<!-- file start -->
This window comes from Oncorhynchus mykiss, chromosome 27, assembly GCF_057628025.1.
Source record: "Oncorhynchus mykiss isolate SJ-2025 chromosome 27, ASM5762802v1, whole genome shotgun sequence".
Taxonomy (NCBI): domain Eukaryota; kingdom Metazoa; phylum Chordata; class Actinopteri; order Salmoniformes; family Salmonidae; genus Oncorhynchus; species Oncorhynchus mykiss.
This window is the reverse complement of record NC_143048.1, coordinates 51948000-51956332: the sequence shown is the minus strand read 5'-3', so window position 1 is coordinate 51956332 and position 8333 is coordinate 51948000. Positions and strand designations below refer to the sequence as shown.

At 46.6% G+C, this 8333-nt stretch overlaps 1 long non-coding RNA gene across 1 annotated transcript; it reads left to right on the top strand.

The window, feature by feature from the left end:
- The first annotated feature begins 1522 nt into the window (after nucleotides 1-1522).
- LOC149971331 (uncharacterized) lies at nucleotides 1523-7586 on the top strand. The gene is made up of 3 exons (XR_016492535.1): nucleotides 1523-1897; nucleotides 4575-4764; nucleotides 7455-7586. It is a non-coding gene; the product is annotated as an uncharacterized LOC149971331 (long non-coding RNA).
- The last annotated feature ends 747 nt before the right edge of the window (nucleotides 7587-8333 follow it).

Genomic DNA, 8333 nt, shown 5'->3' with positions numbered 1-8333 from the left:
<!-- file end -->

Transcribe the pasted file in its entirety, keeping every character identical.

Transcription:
This window comes from Oncorhynchus mykiss, chromosome 27, assembly GCF_057628025.1.
Source record: "Oncorhynchus mykiss isolate SJ-2025 chromosome 27, ASM5762802v1, whole genome shotgun sequence".
Taxonomy (NCBI): domain Eukaryota; kingdom Metazoa; phylum Chordata; class Actinopteri; order Salmoniformes; family Salmonidae; genus Oncorhynchus; species Oncorhynchus mykiss.
This window is the reverse complement of record NC_143048.1, coordinates 51948000-51956332: the sequence shown is the minus strand read 5'-3', so window position 1 is coordinate 51956332 and position 8333 is coordinate 51948000. Positions and strand designations below refer to the sequence as shown.

At 46.6% G+C, this 8333-nt stretch overlaps 1 long non-coding RNA gene across 1 annotated transcript; it reads left to right on the top strand.

The window, feature by feature from the left end:
- The first annotated feature begins 1522 nt into the window (after nucleotides 1-1522).
- LOC149971331 (uncharacterized) lies at nucleotides 1523-7586 on the top strand. The gene is made up of 3 exons (XR_016492535.1): nucleotides 1523-1897; nucleotides 4575-4764; nucleotides 7455-7586. It is a non-coding gene; the product is annotated as an uncharacterized LOC149971331 (long non-coding RNA).
- The last annotated feature ends 747 nt before the right edge of the window (nucleotides 7587-8333 follow it).

Genomic DNA, 8333 nt, shown 5'->3' with positions numbered 1-8333 from the left: